How to Legally Change Your Name

People want to change their names for many reasons. Some of these include marriage, divorce, adoption, image change, and desire (you don’t like your name and want a new one). The laws governing name changes date back to Roman times. Under their law, you could change your name legally whenever you wanted as long as the reason wasn’t fraudulent. That is, that you were not trying to change your name to avoid crimes or bankruptcy. When people fraudulently change their names, it is known as an alias, which is not legal.

You can change your name legally by either common usage-using a new name consistently, or through a formal court process. The latter is the preferred method of changing your name. However, some limitations are involved in the names you can change your name to. For example, you are not allowed to use a trademarked name to gain popularity or financial benefits, such as changing your name to McDonalds and then trying to open a Fast Food Restaurant with the same name. In addition, you cannot use anything profane or any racial slurs in your name.

In regards to numbers and symbols, you are not allowed to use these when changing your name. You can only use letters. The only exception to this is that you can legally use Roman numerals at the end of your name to refer to the number of generations your family has used the same name.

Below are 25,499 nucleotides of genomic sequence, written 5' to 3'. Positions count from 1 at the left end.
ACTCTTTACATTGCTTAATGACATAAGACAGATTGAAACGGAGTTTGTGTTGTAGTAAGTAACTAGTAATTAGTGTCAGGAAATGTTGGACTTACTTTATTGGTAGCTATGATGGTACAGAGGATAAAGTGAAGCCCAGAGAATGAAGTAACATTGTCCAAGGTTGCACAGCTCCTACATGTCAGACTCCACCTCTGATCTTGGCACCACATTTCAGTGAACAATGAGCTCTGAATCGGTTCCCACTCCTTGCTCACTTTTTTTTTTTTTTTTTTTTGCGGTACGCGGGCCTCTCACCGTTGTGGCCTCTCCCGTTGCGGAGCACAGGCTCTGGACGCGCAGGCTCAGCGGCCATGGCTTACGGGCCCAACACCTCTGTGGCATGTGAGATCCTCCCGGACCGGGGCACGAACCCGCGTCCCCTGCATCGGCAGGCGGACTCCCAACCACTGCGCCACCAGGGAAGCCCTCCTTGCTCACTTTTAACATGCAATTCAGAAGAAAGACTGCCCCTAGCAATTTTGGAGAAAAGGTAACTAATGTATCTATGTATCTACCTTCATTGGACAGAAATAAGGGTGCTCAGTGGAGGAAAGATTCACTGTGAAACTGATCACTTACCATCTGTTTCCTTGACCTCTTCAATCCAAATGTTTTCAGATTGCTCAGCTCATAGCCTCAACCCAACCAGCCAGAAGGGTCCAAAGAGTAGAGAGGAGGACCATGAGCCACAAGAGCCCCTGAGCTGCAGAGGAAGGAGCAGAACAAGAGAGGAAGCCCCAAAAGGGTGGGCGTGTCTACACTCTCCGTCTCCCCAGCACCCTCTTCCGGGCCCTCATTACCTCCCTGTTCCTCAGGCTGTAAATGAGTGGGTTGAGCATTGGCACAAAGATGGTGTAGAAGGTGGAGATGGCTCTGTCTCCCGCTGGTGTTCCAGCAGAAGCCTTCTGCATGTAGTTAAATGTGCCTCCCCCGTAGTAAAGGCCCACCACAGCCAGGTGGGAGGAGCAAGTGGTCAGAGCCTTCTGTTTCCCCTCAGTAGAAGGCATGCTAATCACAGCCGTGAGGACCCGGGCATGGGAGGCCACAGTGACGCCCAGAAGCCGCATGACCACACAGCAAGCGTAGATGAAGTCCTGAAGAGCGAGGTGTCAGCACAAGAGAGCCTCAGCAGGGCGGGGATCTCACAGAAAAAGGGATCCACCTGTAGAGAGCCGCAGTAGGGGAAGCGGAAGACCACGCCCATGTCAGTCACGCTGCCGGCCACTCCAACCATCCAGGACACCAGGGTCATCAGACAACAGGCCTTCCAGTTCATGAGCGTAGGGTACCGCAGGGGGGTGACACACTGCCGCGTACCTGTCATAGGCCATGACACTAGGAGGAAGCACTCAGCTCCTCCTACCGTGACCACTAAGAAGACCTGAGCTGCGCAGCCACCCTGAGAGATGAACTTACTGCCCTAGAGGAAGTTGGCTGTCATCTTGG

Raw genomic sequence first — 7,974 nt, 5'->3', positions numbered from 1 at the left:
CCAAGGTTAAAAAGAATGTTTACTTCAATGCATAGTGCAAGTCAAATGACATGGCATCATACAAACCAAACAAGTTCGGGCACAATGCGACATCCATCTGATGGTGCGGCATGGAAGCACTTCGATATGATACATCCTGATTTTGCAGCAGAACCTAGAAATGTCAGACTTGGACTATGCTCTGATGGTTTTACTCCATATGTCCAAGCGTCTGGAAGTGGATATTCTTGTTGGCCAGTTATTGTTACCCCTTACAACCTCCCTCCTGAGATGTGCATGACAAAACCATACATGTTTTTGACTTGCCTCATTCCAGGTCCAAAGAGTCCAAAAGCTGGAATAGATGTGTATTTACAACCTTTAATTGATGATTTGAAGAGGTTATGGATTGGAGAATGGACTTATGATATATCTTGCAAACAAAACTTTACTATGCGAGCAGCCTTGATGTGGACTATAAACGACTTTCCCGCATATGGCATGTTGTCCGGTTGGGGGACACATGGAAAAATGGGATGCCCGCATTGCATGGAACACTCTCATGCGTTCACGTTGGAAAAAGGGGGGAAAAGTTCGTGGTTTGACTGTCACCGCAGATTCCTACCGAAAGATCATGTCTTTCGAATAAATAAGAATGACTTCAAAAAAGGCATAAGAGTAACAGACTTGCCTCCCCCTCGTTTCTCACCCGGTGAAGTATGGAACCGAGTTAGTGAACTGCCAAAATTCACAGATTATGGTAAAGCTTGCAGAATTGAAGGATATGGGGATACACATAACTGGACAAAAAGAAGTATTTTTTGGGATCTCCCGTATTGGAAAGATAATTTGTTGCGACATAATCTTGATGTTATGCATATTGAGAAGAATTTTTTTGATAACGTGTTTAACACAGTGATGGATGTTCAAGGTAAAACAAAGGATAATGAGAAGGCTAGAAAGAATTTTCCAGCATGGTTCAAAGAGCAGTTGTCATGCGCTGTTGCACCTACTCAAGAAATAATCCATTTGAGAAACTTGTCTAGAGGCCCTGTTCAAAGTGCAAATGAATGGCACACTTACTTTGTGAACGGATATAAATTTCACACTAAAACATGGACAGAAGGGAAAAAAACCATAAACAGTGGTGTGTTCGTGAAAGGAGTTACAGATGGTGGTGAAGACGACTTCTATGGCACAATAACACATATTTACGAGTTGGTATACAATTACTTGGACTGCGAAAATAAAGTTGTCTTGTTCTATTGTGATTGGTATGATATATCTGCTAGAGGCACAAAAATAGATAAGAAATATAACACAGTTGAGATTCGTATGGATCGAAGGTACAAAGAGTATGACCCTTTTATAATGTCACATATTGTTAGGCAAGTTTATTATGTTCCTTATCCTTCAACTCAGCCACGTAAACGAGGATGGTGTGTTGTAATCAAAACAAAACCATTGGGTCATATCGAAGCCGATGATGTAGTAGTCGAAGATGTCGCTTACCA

Before starting the process of legally changing your name, you need to research the laws in your state. Most states allow name changes to be done at a local level, but some may require a different court, such as probate. If you have a lawyer, this individual should be able to assist you with the process.

The paperwork, alone, to legally change your name takes time to complete. First, you need to complete a petition to change your name legally. The purpose of this petition is to ensure that you meet the legal requirements to change your name. This must contain a copy of your birth certificate, and your current home address. Most states will allow you to file your papers with a clerk of the court. A judge will review your case, and either approve the new name, or request a court hearing. You will need to go back to court to retrieve the signed petition. An affidavit will be sent to you when your new identity is confirmed; you must return this to the clerk of the court.

The next set of paperwork is necessary to make others aware that your intent is to legally change your name. First, you need an order that grants the name change from the court. A legal back form is also required. If applicable, you also need an affidavit of consent from a parent, husband or wife. If you are an attorney, alien, or ex-convict, you will also have to complete an affidavit of service of notification to authorities. Finally, you need to complete some form of petition to the public, such as an advertisement in your community newspaper. After all of these steps are complete, the court will issue you an Order Granting Change of Name. This is your new identity.


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